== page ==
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Melting glaciers speed up plant decomposition, carbon emissions

A new study from the University of Leeds has revealed that melting glaciers are accelerating the rate of plant decomposition downstream, which has a major influence on the global carbon cycle. This means that melting glaciers are potentially speeding up carbon emissions, and therefore climate change, in a reinforcing feedback loop.

According to the report, the loss of glaciers worldwide enhances the breakdown of complex carbon molecules in rivers. The study represents the first time glacier-fed mountain rivers have been linked to higher rates of plant decomposition.

As a result of climate change, mountain rivers have warmer temperatures and other conditions that are favorable for fungi to become established. The fungi break down plant leaves, wood, and other organic materials, releasing the carbon that is stored inside of them. 

The researchers measured this process in 57 rivers across six mountain ranges worldwide. Study lead author Sarah Fell said that similar patterns were discovered in all of the sites, which were located in Austria, Ecuador, France, New Zealand, Norway, and the United States.

“We found increases in the rate of organic matter decomposition in mountain rivers, which can then be expected to lead to more carbon release to the atmosphere,” said Fell. “This is an unexpected form of climate feedback, whereby warming drives glacier loss, which in turn rapidly recycles carbon in rivers before it is returned to the atmosphere.”

Mountain glaciers are shrinking at an unprecedented rate, and climate change will continue to drive ice loss throughout the remainder of this century.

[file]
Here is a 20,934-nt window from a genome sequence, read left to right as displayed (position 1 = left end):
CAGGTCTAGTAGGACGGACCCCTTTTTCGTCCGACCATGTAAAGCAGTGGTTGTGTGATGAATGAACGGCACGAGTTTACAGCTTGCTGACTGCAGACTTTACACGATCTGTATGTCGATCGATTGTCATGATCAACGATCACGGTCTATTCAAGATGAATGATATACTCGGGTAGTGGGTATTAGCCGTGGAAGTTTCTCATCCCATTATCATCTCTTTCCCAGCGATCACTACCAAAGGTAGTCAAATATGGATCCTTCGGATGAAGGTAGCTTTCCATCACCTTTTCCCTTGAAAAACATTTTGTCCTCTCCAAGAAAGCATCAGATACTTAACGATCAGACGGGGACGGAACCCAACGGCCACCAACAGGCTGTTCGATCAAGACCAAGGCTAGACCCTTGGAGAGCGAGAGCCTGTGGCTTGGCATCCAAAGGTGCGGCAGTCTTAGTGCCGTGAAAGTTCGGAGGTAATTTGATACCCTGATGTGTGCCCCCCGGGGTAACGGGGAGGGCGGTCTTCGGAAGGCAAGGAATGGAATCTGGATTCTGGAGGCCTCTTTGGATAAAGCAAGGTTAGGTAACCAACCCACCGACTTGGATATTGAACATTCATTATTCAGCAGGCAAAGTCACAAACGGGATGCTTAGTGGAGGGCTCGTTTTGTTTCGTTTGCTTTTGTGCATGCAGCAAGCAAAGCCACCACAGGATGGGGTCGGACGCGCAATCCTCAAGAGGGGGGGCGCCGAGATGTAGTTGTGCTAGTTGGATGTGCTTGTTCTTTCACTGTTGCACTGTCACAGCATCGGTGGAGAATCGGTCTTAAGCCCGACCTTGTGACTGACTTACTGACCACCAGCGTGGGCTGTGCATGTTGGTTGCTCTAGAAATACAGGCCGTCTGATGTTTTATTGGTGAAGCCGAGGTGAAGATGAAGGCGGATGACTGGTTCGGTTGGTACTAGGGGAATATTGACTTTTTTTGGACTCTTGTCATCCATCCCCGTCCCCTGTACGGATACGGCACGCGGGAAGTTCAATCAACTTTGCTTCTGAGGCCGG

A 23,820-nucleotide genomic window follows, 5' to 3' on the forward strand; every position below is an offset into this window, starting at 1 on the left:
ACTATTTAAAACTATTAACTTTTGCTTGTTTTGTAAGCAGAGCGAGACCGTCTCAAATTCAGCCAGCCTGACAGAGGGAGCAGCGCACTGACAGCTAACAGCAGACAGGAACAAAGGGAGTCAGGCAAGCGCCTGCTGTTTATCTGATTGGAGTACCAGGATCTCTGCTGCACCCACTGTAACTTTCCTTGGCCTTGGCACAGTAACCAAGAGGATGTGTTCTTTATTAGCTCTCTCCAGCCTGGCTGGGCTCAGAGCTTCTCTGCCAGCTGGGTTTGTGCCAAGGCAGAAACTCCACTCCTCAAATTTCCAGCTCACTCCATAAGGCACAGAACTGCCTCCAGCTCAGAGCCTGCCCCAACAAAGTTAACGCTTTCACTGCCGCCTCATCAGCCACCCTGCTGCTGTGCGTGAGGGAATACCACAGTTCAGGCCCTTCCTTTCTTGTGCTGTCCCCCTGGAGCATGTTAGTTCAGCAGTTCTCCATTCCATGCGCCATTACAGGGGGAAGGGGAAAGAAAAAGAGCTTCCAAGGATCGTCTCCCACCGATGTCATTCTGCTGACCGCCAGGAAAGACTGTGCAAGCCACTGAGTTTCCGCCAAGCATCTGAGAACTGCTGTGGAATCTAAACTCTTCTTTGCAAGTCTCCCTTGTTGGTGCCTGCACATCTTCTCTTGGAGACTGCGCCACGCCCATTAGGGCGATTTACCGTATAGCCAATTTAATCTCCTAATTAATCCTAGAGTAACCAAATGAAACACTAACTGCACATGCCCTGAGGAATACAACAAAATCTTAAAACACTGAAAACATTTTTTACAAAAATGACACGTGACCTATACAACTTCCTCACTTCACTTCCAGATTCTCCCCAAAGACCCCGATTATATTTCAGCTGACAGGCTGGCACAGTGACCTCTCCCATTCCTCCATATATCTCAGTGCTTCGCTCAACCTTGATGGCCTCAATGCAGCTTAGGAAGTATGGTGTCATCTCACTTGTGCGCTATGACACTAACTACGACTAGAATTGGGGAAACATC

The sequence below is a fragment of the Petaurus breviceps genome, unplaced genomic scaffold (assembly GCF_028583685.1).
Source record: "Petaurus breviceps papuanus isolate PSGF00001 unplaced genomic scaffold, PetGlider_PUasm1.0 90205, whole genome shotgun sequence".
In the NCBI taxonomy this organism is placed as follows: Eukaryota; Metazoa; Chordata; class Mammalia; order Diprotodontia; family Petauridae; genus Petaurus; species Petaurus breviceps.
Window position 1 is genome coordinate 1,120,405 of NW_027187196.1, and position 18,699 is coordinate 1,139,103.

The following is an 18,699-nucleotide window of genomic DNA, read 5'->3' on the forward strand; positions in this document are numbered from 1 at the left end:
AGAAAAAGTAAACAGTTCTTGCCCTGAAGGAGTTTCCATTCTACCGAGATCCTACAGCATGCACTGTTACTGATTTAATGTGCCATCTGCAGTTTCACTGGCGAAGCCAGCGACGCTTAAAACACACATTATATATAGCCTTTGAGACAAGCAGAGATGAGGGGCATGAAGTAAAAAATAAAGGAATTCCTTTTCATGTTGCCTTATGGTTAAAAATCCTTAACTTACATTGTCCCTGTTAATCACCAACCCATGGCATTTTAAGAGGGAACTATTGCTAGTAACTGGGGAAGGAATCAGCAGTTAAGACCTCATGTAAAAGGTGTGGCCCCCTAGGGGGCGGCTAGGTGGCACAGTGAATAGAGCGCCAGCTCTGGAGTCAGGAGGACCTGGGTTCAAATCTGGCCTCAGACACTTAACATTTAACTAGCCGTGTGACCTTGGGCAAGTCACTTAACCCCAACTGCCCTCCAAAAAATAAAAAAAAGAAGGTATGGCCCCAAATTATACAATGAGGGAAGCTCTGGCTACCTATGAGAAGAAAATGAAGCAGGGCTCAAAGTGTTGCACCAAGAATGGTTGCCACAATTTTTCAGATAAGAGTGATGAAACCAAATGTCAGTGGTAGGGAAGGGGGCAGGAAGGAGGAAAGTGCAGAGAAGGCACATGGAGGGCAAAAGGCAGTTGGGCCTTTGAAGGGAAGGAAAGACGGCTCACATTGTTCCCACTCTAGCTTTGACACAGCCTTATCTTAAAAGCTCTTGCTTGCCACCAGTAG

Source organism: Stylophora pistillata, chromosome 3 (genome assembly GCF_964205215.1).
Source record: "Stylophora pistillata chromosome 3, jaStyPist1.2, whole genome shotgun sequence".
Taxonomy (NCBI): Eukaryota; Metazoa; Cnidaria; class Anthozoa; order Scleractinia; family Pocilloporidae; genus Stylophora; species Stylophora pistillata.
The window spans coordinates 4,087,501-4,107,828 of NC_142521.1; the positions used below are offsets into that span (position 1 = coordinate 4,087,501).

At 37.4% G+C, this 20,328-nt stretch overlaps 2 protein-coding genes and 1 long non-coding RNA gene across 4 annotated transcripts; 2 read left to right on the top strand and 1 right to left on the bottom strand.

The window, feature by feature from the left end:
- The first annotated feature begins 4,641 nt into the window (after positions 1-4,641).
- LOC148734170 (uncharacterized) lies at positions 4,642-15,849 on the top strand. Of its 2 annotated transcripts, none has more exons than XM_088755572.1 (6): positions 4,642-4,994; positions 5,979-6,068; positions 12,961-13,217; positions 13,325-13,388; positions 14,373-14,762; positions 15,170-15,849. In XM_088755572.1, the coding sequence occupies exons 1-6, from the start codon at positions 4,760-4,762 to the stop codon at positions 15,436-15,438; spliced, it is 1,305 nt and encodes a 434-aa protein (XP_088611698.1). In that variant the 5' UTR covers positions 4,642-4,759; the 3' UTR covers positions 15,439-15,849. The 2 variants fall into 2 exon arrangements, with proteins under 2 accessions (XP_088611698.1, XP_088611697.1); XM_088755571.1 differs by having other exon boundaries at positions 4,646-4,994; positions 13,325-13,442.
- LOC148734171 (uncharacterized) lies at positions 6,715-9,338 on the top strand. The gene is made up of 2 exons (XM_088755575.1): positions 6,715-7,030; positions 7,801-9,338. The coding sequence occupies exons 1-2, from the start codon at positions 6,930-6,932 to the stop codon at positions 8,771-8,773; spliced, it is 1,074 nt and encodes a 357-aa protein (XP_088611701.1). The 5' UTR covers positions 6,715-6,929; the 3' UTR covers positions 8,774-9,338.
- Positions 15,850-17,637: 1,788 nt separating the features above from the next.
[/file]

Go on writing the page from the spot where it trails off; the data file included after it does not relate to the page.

To investigate how critical river processes like plant decomposition and carbon cycling are impacted by glacier ice loss, the researchers designed an experiment using artists’ canvas fabric to mimic plant materials like leaves that accumulate naturally in rivers. The canvas material was cotton, which is predominantly made up of cellulose, just like plants.

Canvas strips were left in the rivers for approximately one month, and then tested to determine how easily they could be ripped. The cotton material ripped more easily as fungi colonized them, which confirmed that decomposition is accelerated in warming rivers.

“Our finding of similar patterns of cellulose breakdown at sites all around the world is really exciting because it suggests that there might be a universal rule for how these river ecosystems will develop as mountains continue to lose ice,” said study co-author Professor Lee Brown. “If so, we will be in much improved position to make forecasts about how river ecosystems will change in future.”

The study is published in the journal Nature Climate Change.

By Chrissy Sexton, Staff Writer

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